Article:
Forres and the surrounding area is steeped in history, and perhaps the most mysterious is the hill fort on the top of Cluny Hill, indicating that people settled here thousands of years ago.
It has been recorded that Forres had its own Royal Castle originally built in 900AD, possibly from the time of Kenneth McAlpine the first king of united Scotland.
After William I became King of Scotland in 1165, the castle at Forres served as a hunting lodge for royalty. Today the mound on which the castle was built is still there, but unfortunately over the years, the remains of the castle have all been removed.
Forres became one of the first Royal Burghs of Scotland in 1153, but apparently this was lost in 1312. However, a charter of 1496 restored royal burgh status, until they were abolished in 1975.
The town has links with King Macbeth. Before he became king of Scotland he fought Duncan near Pitgaveny where Duncan was killed on 10 August 1040. Macbeth was immediately crowned at Scone to legitimise his position and he ruled over Moray from his castle in Forres. Originally built at the west end of Forres high street the castle no longer remains but the area still bears the name ‘Castlehill’.
The town’s most notable ancient landmark is the monolithic Sueno’s Stone at the east end.
Carved with illustrious detail which has succumbed to the weather, the single slab is now encased on a glass shelter to protect it from the elements. At 21 feet, it is the tallest Pictish carved stone in the UK.
It probably dates from around 980AD. Many theories abound as to what the carved scene depicts but the most probable is that it shows a defeat of the men of Moray by Gaelicised Picts from the south.
The runes carved on the stone still mystify scholars today, one side is carved with a large ring-headed cross, the other side is divided into four panels depicting what appears to be a large but unknown battle scene which could possibly have been fought nearby.
The Mercat Cross is a common sight in Scotland’s town centres, but Forres’s cross is something to celebrate.
An elaborate, pinnacles structure, it has taken pride of place in the middle of the high street since 1844, it was modelled on the Sir Walter Scott Memorial in Edinburgh, albeit a much smaller version. The cross has crumbled over the years, and is now being restored.
The Falconer Museum was built from a bequest by Alexander and Hugh Falconer to house a large collection of fossils. It was named after Hugh in the 19th century.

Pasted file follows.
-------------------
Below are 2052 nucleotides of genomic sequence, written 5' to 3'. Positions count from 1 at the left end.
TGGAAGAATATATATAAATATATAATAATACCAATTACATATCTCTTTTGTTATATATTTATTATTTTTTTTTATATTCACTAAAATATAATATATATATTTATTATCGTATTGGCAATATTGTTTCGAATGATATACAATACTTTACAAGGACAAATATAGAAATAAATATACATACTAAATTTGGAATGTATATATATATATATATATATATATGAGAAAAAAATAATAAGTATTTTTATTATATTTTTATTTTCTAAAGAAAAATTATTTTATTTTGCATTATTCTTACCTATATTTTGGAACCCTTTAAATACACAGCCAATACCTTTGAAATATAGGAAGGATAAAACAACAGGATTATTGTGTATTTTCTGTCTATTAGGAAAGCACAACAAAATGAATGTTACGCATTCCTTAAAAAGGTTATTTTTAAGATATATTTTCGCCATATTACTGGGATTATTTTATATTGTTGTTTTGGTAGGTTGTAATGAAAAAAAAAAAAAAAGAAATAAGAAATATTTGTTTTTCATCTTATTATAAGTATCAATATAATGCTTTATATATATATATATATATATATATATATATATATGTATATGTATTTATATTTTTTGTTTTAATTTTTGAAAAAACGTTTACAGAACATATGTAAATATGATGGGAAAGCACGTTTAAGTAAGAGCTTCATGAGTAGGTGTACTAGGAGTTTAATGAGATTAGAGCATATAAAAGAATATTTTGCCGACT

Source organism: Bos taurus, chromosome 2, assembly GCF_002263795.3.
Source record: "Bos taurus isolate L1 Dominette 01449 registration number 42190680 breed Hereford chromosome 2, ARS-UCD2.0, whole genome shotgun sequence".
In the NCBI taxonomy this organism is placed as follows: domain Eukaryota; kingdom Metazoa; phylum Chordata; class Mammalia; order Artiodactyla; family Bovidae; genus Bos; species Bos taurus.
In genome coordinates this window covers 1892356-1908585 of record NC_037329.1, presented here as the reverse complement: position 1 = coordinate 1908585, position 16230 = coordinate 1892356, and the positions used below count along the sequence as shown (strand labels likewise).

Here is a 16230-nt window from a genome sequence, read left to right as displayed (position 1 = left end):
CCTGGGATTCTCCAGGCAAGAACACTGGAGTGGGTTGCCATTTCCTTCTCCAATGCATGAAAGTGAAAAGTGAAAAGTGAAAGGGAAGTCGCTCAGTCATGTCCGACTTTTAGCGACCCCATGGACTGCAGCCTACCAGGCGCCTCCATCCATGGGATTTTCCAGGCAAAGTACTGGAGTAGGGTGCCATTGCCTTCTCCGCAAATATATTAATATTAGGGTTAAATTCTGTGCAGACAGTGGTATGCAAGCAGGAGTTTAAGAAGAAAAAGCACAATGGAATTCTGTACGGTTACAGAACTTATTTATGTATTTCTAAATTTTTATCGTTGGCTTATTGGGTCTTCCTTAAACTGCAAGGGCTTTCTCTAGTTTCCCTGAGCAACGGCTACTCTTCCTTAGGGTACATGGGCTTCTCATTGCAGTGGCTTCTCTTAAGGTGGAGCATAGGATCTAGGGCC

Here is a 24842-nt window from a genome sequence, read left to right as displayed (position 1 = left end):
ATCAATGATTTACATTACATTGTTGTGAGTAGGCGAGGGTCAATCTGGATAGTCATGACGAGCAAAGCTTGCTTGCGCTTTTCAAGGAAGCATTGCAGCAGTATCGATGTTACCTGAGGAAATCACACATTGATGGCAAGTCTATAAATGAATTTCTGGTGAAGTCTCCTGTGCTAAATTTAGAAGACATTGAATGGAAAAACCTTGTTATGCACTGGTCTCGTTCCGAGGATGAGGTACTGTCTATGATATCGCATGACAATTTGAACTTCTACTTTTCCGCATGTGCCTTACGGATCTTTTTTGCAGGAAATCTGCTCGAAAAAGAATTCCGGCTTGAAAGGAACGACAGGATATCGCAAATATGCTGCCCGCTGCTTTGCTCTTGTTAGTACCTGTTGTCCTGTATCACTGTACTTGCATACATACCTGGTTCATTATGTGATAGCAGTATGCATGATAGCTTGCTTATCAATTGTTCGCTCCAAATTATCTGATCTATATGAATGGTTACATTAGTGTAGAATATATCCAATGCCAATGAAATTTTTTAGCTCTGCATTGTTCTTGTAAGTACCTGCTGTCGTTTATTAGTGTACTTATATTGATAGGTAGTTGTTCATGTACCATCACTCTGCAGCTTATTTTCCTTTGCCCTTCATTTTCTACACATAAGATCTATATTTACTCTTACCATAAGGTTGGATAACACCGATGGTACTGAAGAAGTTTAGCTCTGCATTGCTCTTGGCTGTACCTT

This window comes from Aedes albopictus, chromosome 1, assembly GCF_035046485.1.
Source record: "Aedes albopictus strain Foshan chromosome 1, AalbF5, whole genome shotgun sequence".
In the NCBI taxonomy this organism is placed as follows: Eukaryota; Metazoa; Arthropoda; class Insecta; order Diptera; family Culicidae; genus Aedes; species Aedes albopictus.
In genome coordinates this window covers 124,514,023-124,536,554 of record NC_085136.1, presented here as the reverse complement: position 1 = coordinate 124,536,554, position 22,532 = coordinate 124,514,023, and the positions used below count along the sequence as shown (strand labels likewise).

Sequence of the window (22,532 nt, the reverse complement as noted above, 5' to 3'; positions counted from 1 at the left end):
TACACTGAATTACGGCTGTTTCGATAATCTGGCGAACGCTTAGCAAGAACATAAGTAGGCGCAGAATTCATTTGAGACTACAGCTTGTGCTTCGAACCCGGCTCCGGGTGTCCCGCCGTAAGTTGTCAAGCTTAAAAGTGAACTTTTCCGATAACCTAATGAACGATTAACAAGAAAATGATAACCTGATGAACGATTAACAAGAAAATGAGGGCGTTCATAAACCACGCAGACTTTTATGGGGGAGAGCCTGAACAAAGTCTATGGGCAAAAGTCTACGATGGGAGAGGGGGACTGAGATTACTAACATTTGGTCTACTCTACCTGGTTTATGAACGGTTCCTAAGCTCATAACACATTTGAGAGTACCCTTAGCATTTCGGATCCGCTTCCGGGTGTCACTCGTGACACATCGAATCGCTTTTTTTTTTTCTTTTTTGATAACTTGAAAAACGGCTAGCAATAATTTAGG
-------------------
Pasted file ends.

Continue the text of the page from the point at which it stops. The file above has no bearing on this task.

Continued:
He was a distinguished geologist, botanist, palaeontologist and paleoanthropologist and spent much of his life studying the geology, plant and animal life of India, Assam and Burma.
The museum is currently closed due to funding cuts by Moray Council.
Click here to view The Falconer Museum website.
Situated at the top of Cluny Hill with spectacular views across Forres and Findhorn Bay, Nelson’s Tower was built by Charles Stewart in 1806 to commemorate Vice-Admiral Horatio Nelson success at the Battle of Trafalgar .
It is the culmination of a leafy walk through Grant Park and Cluny Woods. Clear signposts and a network of paths will take you to the top.
It is rather a steep climb so not suitable for those with mobility issues and the view on a clear day is well worth it. When you get to the tower you will be able to climb the 96 steps to the viewing platform on the roof (when open).
Open to the public from the beginning of April to the end of September between 2-4pm and manned by volunteers. Th walk to the tower is worth the effort, but if you want to climb the tower, look out for the red ensign, which will be flying from the tower and can be seen from the town when open.
There is free parking at Grant Park and entry is by donation.
The Tolbooth in Forres is an impressive landmark situated in the centre of town in the high street. There has been a building on this site for some 800 years, however, the current building dates back to 1838.
The Tolbooth has an opulent court room, now disused and served as council offices for many years. Behind the court room is a jail house which has six cells.
There are plans to open the clock tower to the public in 2021. This is accessed through a winding staircase that opens out onto a parapet giving spectacular views over the town.
The first record referring to the Tolbooth is a proclamation made in 1586 and then in 1588. The records show that in 1619 it was being used “for sure keiping and deteining” evil-doers and prisoners. In 1655 the Tolbooth is a “thackit” ruinous building that cannot carry the roof until the walls are repaired. Between 1671 and 1677 much masonry has been repaired and new structures added to form a three storey building. By 1698 an agreement for major rebuilding work had been drawn up and “£333 1s 8d” had been provided by the merchants and burgesses for the project.
See the Forres Heritage Trust website, which has more detail of the Tolbooth and Nelson’s Tower.